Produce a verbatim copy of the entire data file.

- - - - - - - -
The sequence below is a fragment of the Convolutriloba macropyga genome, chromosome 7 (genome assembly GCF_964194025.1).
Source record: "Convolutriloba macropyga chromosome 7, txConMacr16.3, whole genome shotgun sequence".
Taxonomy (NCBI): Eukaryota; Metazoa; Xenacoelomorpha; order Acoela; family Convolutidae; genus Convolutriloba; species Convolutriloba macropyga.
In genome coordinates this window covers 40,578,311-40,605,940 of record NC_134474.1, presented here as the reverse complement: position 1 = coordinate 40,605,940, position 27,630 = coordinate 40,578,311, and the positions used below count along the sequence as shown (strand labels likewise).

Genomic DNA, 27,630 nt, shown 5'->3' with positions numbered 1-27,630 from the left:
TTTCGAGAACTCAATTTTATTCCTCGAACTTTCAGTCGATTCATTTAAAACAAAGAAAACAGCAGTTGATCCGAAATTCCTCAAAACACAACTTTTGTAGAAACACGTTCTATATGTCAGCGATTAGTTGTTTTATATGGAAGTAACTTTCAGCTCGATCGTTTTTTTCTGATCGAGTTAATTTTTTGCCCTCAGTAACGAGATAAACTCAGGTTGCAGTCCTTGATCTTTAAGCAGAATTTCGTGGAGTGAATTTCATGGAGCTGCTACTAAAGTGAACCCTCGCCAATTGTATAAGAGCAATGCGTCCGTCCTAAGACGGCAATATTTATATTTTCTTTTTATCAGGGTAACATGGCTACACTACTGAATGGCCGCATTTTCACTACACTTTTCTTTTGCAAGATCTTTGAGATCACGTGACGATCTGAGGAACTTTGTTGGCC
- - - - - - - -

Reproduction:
The sequence below is a fragment of the Convolutriloba macropyga genome, chromosome 7 (genome assembly GCF_964194025.1).
Source record: "Convolutriloba macropyga chromosome 7, txConMacr16.3, whole genome shotgun sequence".
Taxonomy (NCBI): Eukaryota; Metazoa; Xenacoelomorpha; order Acoela; family Convolutidae; genus Convolutriloba; species Convolutriloba macropyga.
In genome coordinates this window covers 40,578,311-40,605,940 of record NC_134474.1, presented here as the reverse complement: position 1 = coordinate 40,605,940, position 27,630 = coordinate 40,578,311, and the positions used below count along the sequence as shown (strand labels likewise).

Genomic DNA, 27,630 nt, shown 5'->3' with positions numbered 1-27,630 from the left:
TTTCGAGAACTCAATTTTATTCCTCGAACTTTCAGTCGATTCATTTAAAACAAAGAAAACAGCAGTTGATCCGAAATTCCTCAAAACACAACTTTTGTAGAAACACGTTCTATATGTCAGCGATTAGTTGTTTTATATGGAAGTAACTTTCAGCTCGATCGTTTTTTTCTGATCGAGTTAATTTTTTGCCCTCAGTAACGAGATAAACTCAGGTTGCAGTCCTTGATCTTTAAGCAGAATTTCGTGGAGTGAATTTCATGGAGCTGCTACTAAAGTGAACCCTCGCCAATTGTATAAGAGCAATGCGTCCGTCCTAAGACGGCAATATTTATATTTTCTTTTTATCAGGGTAACATGGCTACACTACTGAATGGCCGCATTTTCACTACACTTTTCTTTTGCAAGATCTTTGAGATCACGTGACGATCTGAGGAACTTTGTTGGCC